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realclearworld

Reports from Cuba: The Accused in the Dock

By Fernando Damaso in Translating Cuba:

The Accused in the Dock

Listening to the discussions in the Culture and Media Commission of the recently ended 8th Cuban Writers and Artists Union (UNEAC) Congress, I was struck by the criticisms of the Cuban Institute of Radio and Television (ICRTV) for their programming–which according to some delegates demonstrate Yankeephilia–and their few national offerings.

I imagine that if it weren’t for programs pirated from the United States and other countries offered on Cuban TV, we’d be left with one channel, so I don’t understand the nationalist uproar. First, we should be clear that the quality of the majority of national programs is quite low, from the unbearable news, through the so-called comedians, dramas and adventures, through the children’s programs of participation and musicals. If there is anything saving it, it’s sports, and that by its own powers.

One can argue that there is a lack of artistic talent in radio and television, such that it’s given over to mediocrity, which continues to be true, but the question is: “Why is there a lack of talent? The answer isn’t hard: because talent is not paid what it should be for writing, acting, directing or producing in radio and television.

The medium lacks attractive economics, something that it had before its expropriation by the State, when those who worked in it enjoyed high salaries, which allowed them to focus completely on artistic creation, without having to think about how to resolve day-to-day living.

There is a historical example of the RHC Cadena Azul radio station owned by Amado Trinidad: when he decided to make his station first among listeners, he paid high salaries to get the top talent of the time, and achieved his objectives. Starting with him, the formula became widespread and was applied until the media passed from private hands to the State.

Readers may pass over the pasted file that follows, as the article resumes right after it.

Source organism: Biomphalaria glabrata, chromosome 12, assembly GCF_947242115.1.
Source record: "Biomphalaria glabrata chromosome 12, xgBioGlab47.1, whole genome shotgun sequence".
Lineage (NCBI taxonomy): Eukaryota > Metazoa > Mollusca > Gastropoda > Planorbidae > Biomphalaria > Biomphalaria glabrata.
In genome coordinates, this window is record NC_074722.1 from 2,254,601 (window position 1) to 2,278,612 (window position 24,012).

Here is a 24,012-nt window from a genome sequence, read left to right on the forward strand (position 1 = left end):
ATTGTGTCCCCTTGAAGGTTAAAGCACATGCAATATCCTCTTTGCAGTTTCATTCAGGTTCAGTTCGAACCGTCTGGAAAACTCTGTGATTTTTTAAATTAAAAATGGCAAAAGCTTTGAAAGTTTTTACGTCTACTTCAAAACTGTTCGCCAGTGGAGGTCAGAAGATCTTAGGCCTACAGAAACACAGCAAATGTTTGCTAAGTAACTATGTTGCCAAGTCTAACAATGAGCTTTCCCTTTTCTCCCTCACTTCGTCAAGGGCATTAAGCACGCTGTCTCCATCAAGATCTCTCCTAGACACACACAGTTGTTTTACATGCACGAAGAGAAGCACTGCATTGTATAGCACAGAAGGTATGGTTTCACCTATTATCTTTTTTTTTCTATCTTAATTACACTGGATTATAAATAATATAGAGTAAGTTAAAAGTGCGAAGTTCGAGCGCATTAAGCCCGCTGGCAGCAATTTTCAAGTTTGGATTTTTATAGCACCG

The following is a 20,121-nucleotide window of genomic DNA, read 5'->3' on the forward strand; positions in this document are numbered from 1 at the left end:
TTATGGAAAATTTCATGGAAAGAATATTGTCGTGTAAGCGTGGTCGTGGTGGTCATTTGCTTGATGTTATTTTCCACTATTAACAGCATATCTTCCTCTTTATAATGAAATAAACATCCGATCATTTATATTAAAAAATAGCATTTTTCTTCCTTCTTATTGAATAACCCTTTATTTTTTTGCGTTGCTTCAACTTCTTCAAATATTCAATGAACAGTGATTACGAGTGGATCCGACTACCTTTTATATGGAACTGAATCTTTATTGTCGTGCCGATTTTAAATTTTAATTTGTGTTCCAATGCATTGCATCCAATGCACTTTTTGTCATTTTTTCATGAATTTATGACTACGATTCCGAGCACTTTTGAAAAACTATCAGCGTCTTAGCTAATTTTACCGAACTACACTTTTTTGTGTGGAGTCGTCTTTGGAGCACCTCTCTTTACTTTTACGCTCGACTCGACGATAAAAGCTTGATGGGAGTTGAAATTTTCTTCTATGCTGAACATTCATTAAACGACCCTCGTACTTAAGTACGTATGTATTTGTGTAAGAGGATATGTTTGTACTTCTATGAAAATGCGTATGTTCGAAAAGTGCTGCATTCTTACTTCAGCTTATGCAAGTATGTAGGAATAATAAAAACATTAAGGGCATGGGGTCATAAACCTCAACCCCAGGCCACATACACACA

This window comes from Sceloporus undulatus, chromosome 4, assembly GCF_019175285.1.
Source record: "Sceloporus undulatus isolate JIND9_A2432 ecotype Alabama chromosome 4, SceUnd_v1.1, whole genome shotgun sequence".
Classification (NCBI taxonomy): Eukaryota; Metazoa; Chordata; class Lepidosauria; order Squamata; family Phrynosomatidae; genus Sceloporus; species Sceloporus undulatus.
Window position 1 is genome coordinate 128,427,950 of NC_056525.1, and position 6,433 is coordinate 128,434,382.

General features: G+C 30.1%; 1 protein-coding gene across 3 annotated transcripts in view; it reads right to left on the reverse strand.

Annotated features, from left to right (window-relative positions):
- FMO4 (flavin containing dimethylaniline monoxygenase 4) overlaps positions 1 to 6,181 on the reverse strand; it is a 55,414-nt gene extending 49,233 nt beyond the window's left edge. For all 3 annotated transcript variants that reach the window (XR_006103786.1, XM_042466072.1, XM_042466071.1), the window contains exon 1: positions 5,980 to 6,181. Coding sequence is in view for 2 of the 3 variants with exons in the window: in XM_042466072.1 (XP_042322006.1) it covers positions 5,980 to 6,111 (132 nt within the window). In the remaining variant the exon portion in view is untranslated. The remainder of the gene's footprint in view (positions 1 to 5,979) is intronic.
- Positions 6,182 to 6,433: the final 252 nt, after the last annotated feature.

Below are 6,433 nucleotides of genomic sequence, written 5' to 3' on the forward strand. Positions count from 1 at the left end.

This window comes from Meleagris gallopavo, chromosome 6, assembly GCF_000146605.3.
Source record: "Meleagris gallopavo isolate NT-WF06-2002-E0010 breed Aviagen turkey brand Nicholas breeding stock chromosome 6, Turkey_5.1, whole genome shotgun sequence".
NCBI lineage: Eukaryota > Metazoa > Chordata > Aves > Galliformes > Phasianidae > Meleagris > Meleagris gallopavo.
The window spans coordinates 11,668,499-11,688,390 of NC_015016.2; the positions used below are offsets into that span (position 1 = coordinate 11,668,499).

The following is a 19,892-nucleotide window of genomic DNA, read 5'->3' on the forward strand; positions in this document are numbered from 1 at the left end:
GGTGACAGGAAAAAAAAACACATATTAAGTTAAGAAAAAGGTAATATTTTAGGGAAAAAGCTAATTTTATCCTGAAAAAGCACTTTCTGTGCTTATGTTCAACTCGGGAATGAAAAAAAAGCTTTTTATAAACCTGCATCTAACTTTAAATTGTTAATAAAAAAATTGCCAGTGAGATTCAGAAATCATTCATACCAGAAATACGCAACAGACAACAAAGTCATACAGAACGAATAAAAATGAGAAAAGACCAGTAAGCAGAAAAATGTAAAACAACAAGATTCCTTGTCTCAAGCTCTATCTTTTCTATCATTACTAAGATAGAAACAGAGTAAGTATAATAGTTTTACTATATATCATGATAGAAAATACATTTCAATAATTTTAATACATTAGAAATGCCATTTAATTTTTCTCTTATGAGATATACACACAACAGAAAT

Congress after congress they sing the same tune, and don’t take the economic measures needed to resolve these problems, so their lament is silly. The calls to participate for the love of art, with the creation of committees for quality, control and censorship, established for hundreds of foreign and national programs broadcast, and a whole other series of bureaucratic measures will resolve nothing.

Talent is not accepted as a method of payment in the stores in exchange for products nor to pay for services received. Money is essential. The problem, therefore, is one of economic stimulus in a society every day more metallic, regardless of slogans and speeches.

What is the Mariel Special Development Zone, the Foreign Investment Law, the Tax Regime, the high prices for articles of every type and the cost of services? If we are going to give money its place, as we are doing, we have to do it in everything: the charging and paying.

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